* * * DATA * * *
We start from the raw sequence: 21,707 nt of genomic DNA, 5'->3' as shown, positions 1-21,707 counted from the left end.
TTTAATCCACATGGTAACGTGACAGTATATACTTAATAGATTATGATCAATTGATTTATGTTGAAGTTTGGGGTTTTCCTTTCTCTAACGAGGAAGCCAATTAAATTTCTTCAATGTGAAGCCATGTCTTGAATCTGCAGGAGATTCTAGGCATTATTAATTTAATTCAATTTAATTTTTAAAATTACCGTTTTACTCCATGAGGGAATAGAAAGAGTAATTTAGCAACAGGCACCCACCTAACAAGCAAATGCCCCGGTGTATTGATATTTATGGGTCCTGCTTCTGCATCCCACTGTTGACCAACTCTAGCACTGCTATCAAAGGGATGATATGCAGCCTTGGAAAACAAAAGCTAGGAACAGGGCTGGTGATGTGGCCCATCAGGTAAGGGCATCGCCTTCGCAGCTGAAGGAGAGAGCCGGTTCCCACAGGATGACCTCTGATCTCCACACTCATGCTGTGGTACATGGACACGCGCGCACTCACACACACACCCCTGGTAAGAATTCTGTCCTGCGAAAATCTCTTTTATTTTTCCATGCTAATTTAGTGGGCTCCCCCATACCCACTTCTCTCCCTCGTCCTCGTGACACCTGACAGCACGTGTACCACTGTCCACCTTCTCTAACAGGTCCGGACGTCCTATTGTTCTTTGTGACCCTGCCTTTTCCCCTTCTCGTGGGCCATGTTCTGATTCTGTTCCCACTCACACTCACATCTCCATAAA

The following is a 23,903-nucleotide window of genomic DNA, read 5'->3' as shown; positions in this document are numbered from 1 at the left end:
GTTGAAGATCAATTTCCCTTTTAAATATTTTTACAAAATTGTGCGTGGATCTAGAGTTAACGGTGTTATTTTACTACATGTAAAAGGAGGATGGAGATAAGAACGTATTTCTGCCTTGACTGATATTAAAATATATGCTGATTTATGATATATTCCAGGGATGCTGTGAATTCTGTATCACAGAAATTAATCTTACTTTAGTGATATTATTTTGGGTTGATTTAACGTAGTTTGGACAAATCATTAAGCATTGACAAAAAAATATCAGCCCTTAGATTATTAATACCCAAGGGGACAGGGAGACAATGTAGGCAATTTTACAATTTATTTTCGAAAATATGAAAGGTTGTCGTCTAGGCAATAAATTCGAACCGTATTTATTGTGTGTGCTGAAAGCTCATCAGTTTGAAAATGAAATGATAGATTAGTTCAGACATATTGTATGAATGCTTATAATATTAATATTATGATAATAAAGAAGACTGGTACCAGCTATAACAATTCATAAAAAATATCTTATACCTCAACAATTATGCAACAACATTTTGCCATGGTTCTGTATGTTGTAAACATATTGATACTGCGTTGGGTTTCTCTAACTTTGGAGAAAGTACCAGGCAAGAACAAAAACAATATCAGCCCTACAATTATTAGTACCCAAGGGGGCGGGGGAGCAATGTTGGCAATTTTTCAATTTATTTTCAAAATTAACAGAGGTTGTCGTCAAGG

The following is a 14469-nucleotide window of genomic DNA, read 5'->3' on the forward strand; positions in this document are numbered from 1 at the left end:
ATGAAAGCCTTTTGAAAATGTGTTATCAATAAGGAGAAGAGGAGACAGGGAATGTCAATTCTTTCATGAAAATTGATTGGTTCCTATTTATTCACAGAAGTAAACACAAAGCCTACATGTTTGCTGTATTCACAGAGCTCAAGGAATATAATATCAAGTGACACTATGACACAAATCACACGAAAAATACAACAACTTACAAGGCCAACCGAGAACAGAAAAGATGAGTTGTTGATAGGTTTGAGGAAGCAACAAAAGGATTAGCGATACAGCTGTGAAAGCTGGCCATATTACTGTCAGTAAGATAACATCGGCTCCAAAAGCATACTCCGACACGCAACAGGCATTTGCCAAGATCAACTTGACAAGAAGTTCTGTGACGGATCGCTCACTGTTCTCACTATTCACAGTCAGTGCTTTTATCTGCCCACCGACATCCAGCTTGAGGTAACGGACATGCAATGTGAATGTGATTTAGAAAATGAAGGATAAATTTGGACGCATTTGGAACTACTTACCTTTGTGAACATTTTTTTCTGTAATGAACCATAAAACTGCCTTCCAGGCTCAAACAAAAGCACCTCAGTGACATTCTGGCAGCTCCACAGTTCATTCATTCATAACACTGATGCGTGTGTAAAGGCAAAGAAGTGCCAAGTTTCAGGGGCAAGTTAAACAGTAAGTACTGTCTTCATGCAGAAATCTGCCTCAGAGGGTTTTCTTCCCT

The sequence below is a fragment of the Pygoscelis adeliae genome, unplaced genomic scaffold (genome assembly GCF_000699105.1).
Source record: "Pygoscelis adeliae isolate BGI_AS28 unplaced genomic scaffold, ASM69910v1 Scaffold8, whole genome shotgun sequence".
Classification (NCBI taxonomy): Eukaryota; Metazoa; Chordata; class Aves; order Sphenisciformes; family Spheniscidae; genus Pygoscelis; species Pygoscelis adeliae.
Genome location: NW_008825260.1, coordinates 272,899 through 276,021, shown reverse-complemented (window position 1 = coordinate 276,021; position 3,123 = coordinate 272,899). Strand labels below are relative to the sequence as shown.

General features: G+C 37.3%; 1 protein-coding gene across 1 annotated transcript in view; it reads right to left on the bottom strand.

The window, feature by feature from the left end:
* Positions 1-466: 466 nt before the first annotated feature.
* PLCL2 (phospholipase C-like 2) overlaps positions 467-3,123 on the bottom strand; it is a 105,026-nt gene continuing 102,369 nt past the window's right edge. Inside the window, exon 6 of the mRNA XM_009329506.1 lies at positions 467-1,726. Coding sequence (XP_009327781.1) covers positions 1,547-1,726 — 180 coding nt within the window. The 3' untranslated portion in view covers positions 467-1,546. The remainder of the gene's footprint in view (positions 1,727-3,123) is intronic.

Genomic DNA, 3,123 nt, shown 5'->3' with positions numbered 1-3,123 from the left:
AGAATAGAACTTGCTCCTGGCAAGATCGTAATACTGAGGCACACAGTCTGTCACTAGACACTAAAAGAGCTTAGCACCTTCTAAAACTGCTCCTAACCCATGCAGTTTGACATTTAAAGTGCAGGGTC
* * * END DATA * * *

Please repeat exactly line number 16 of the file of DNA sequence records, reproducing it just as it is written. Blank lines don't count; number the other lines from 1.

AGAATAGAACTTGCTCCTGGCAAGATCGTAATACTGAGGCACACAGTCTGTCACTAGACACTAAAAGAGCTTAGCACCTTCTAAAACTGCTCCTAACCCATGCAGTTTGACATTTAAAGTGCAGGGTC